Skip directly to site content Skip directly to page options Skip directly to A-Z link Skip directly to A-Z link Skip directly to A-Z link
Volume 7, Number 7—June 2001

Cholera Outbreak in Southern Tanzania: Risk Factors and Patterns of Transmission

Article Metrics
citations of this article
EID Journal Metrics on Scopus
Camilo J. Acosta*†, Claudia M. Galindo*†, John Kimario*, Kesheni Senkoro*, Honorathy Urassa*, Climent Casals†, Manuel Corachán†, N. Eseko‡, Marcel Tanner§, Hassan Mshinda*, Fred Lwilla¶, Jordi Vila†, and Pedro L. Alonso†Comments to Author 
Author affiliations: *Ifakara Health Research and Development Centre, Ifakara, Tanzania; †Hospital Clínic, Barcelona, Spain; ‡Ministry of Health, Dar es Salaam, Tanzania; §Swiss Tropical Institute, Basel, Switzerland; ¶District Medical Officer, Kilombero, Morogoro Region, Tanzania

Cite This Article


To identify risk factors and describe the pattern of spread of the 1997 cholera epidemic in a rural area (Ifakara) in southern Tanzania, we conducted a prospective hospital-based, matched case-control study, with analysis based on the first 180 cases and 360 matched controls. Bathing in the river, long distance to water source, and eating dried fish were significantly associated with risk for cholera. Toxigenic Vibrio cholerae O1, biotype El Tor, serotype Ogawa, was isolated in samples from Ifakara's main water source and patients' stools. DNA molecular analyses showed identical patterns for all isolates.

The reemergence of cholera is presenting unprecedented challenges (1,2). Since the seventh pandemic caused by Vibrio cholerae biotype El Tor began in Indonesia in 1961, most regions of the world continue to report cholera. 1997 was marked by a cholera epidemic affecting most countries in East Africa, with spread toward central and southern parts of the continent. Africa reported 118,349 cases to the World Health Organization in 1997, for 80% of cases worldwide. Africa also had the highest overall case-fatality rate (4.9%), compared with 1.3% in the Americas and 1.7% in Asia (3). Tanzania has consistently reported cholera cases; annual reports ranged from 1,671 cases in 1977 to 18,526 in 1992 (4,5). During the last 2 decades, three major cholera epidemics have occurred: 1977-78, 1992, and 1997 (3-5). In 1997, Tanzania had one of the highest case-fatality rates in East Africa (5.6%), with 2,268 deaths in 40,226 cases (3). We describe risk factors and pattern of spread of the 1997 cholera epidemic in a rural area in southern Tanzania.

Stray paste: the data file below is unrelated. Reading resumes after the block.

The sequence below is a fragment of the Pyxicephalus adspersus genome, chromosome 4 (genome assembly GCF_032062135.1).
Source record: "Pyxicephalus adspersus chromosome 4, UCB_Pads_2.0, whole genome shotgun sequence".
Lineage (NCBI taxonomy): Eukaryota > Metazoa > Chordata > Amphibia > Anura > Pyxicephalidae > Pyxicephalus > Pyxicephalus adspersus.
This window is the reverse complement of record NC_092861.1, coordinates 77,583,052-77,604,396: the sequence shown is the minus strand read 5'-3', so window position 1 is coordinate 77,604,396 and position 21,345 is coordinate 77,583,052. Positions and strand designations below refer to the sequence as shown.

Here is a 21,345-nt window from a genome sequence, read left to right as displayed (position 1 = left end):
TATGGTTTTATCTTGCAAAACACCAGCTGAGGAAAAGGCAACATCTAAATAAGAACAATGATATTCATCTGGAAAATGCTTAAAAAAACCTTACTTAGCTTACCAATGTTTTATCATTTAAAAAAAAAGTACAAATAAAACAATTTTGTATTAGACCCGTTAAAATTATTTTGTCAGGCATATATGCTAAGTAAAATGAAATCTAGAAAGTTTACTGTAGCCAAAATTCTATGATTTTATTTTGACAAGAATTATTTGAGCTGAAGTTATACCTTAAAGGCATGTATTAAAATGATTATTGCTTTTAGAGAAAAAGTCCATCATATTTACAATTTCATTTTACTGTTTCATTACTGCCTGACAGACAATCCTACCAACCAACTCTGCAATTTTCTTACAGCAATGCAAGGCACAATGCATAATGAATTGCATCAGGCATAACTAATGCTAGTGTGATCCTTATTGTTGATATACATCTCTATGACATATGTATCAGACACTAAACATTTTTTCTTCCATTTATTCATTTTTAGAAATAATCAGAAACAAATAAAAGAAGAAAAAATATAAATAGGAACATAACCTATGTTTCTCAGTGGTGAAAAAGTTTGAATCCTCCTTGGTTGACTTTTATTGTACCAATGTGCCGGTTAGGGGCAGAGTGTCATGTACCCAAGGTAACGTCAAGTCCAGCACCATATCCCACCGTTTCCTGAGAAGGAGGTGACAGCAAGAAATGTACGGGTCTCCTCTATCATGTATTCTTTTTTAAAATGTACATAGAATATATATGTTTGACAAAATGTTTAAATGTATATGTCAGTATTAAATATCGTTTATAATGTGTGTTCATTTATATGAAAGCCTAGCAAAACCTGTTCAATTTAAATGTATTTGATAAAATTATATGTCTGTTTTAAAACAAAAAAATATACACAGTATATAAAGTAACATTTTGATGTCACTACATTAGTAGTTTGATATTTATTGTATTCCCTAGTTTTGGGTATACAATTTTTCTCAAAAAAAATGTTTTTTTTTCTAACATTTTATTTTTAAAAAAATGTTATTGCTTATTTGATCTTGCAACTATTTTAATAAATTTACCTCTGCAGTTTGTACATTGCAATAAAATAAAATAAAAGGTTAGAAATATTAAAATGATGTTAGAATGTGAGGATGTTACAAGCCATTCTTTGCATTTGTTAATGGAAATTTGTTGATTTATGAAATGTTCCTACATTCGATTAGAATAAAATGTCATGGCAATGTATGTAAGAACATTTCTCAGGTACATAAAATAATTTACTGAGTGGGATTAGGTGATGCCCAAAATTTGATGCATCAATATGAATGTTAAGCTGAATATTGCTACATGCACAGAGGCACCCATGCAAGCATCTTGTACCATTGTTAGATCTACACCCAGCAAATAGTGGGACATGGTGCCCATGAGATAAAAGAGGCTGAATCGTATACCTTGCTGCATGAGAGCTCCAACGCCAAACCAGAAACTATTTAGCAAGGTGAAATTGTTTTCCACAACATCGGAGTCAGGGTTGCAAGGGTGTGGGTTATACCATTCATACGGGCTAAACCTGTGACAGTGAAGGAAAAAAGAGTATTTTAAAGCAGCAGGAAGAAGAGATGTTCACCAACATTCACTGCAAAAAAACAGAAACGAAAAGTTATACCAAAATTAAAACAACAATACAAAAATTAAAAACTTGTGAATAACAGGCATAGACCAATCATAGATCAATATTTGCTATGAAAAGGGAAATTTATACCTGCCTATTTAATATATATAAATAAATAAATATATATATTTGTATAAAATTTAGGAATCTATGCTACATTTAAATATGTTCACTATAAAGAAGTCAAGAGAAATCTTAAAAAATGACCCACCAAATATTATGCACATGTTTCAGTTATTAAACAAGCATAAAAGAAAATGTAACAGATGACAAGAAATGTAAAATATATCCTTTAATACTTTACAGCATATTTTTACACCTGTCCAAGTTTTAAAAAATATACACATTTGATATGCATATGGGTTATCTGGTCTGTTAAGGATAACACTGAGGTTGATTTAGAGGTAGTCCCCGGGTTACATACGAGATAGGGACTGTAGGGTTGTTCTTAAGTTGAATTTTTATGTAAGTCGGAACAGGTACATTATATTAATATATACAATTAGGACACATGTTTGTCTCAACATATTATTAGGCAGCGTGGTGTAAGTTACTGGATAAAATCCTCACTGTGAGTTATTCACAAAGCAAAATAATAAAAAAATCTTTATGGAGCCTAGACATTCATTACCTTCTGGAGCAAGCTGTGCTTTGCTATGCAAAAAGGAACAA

Figure 1

Thumbnail of Map of Tanzania showing Ifakara.

Figure 1. . Map of Tanzania showing Ifakara.

Ifakara is 270 m above sea level in the Kilombero District river valley in southeastern Tanzania (08ºS; 32ºE) (Figure 1). It is a rural area (estimated population 57,000), and most inhabitants are subsistence farmers growing rice and maize. Fishing is also common. The town is crossed by the Lumemo River, a tributary of the Kilombero River. There are two rainy seasons: March through May, and December through January (1997 rainfall 1,439 mm). A short, cool dry season follows the long rains in June and July.

In Ifakara, the last cholera epidemic was in 1992. Most outpatient and admissions occur at Ifakara's Saint Francis Designated District Hospital (SFDDH), a 375-bed, district referral hospital. Demand-driven research takes place in an adequately equipped, district-based international research center, the Ifakara Health Research and Development Centre (IHRDC).

The Outbreak

An increase in acute severe diarrhea cases in adults was noted in early June 1997 at SFDDH. On June 23, the first cholera case was confirmed by culture. At that time, a cholera control campaign was launched, following standard recommendations (6,7). As part of control activities, an outbreak investigation was begun, and two cholera treatment sites were established. One was near the area where the outbreak was first noticed, the Lumemo River; the other site was in a ward at the district hospital.